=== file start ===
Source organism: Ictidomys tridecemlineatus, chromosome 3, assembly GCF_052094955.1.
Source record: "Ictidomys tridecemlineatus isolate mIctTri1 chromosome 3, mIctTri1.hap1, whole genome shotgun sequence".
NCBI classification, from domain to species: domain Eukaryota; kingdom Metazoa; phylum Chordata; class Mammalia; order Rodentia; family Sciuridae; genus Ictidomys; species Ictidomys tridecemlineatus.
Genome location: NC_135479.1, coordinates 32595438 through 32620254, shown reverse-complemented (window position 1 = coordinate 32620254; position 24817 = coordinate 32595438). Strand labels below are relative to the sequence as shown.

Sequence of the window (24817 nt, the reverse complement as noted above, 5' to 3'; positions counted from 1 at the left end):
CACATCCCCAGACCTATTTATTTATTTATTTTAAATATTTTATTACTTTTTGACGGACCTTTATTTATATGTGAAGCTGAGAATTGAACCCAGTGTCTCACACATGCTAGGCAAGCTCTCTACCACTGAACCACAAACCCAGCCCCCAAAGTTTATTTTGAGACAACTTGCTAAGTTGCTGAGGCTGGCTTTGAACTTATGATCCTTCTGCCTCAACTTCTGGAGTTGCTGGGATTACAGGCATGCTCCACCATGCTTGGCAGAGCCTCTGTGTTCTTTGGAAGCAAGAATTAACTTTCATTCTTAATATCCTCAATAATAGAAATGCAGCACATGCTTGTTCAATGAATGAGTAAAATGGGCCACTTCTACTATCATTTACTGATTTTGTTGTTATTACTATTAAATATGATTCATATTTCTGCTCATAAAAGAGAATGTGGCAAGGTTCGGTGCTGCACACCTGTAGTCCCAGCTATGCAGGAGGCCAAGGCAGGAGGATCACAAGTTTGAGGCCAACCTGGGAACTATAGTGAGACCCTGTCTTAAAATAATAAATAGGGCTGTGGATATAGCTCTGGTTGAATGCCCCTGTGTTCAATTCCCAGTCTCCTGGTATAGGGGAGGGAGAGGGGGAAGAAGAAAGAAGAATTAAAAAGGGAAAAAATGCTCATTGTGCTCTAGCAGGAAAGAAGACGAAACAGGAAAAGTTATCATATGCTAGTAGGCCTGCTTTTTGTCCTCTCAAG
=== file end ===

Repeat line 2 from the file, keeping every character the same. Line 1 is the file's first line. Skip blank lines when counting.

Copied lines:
Source record: "Ictidomys tridecemlineatus isolate mIctTri1 chromosome 3, mIctTri1.hap1, whole genome shotgun sequence".